The Last Full Measure
In this book the reader is introduced to Ulysses S. Grant and discovers the metal of the man. General Robert E. Lee continues to be the stalwart leader of the southern army. The reader comes to understand the passion of these men as well as the Union commander Joshua Lawrence Chamberlain who came away from Gettysburg a hero. Chamberlain is the only one of these ...more
With the completion of “The Last Full Measure”, I have read every novel that Mr. Shaara has written (to date) about the American Civil War. Oddly enough, even though this text was written second out of his six books about the Civil War, the writing might be the best of the group. Less stilted, and ponderous as some of the others could be at times.
Mr. Shaara is at this best when writing about battle. He puts you there in a vivid and very ...more
“Ordinary people caught up in extraordinary times.”When the armies of the North and the South walked away from the Battle of Gettysburg in July of 1863, the victor was clear, but you wouldn't have known by the casualty numbers alone. 50,000 men had been killed, wounded, or captured over those three days, roughly an equal loss for each side. Michael Shaara (Jeff's father) wrote about this battle in his book, The Killer Angels, and I had wondered why he chose that point in time to focus a ...more
"The Killer ...more
I read the first 150-200 pages or so of this with such gusto! It wasn't as good as "The Killer Angels," obviously, but it was perfectly readable and exciting. Then things got sluggish. Chapter after chapter where absolutely nothing of importance or interest happenned. A battle was fought. Generals muse on death and destruction. Chamberlain is non-existent; there is ...more
“It is for us the living, rather, to be dedicated here to the unfinished work which they who fought here have thus far so nobly advanced. It is rather for us to be here dedicated to the great task remaining before us-that from these honored dead we take increased devotion to that cause for which they gave the last full measure of devotion-that we here highly resolve that these dead shall not have died...more
As a "foreigner", I don't have the inculcated knowledge of the War that US students undoubtedly absorb from their earliest school years, so I found the book very helpful in establishing the timeline of events, ...more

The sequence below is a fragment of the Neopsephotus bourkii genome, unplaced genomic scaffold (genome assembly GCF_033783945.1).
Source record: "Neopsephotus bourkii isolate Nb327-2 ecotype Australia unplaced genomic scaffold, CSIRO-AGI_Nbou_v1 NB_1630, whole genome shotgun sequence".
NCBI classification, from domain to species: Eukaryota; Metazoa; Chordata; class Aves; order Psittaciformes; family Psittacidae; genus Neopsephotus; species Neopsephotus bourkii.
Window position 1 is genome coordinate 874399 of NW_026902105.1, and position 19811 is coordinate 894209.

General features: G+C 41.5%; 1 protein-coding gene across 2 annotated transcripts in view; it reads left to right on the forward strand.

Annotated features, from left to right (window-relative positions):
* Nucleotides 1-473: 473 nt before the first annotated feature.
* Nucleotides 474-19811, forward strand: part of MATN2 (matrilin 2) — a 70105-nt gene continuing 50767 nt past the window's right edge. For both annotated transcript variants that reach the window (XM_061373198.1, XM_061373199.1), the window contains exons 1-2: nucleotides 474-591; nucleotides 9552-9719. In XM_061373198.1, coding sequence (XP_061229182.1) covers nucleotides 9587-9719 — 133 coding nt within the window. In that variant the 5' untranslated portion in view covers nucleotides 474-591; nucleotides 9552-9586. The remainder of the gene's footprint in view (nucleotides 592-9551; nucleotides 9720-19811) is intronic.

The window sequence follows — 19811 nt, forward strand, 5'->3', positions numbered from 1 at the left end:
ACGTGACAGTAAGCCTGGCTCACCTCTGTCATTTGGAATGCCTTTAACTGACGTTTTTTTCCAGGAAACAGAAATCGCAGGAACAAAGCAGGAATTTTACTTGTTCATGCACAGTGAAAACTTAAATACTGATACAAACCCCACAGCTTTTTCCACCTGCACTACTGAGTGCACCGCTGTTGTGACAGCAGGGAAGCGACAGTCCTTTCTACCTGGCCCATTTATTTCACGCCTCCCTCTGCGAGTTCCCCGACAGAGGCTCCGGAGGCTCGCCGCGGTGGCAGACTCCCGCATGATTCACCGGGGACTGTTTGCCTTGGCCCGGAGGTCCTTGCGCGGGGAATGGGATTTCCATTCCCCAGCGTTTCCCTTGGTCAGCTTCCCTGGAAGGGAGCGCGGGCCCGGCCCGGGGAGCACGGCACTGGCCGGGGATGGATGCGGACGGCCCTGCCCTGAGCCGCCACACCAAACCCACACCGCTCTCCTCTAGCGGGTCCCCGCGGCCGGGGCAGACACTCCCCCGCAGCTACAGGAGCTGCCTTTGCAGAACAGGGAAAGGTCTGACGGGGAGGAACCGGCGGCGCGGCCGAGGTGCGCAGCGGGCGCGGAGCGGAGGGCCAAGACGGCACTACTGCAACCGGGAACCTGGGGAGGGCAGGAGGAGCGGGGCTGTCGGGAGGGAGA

The same descriptions could be used for its leaders. Lee has to watch while his men go hungry, dressed practically in rags, and wonder when enough will be enough. Grant has the full force of the ...more
This is what makes Shaara's storytelling so unique: Through the entire series he never "took a side", he told the story of the Civil War through the eyes of the men that lived it, introduced you to their family and friends and made each soldier a human being that you felt you knew. I was sorry to ...more
- pg 505- “you just go about your work and your duty with absolute honesty, you fight for something you believe in without any other motive. Lee simply did not believe he was ever wrong, or would ever lose.
Even if I haven't read his father's book The Killer Angels, I was able to follow this magnificent epic based on the American Civil War.
General Lee's surrender to General Grant was very touching and very well described by the author.
His American Revolutionary War (1770-1783) series is also memorable and unforgettable.
In the Pulitzer prize-winning classic The Killer Angels, Michael Shaara created the finest Civil War novel of our time, an enduring bestseller that has sold more than two million copies. In the bestselling Gods and Generals, Shaara's son, Jeff, brilliantly sustained his father's vision, telling the epic story of the events culminating in the Battle of Gettysburg. Now, Jeff Shaara brings this legendary father-son trilogy to its stunning conclusion in a novel that brings to life the final two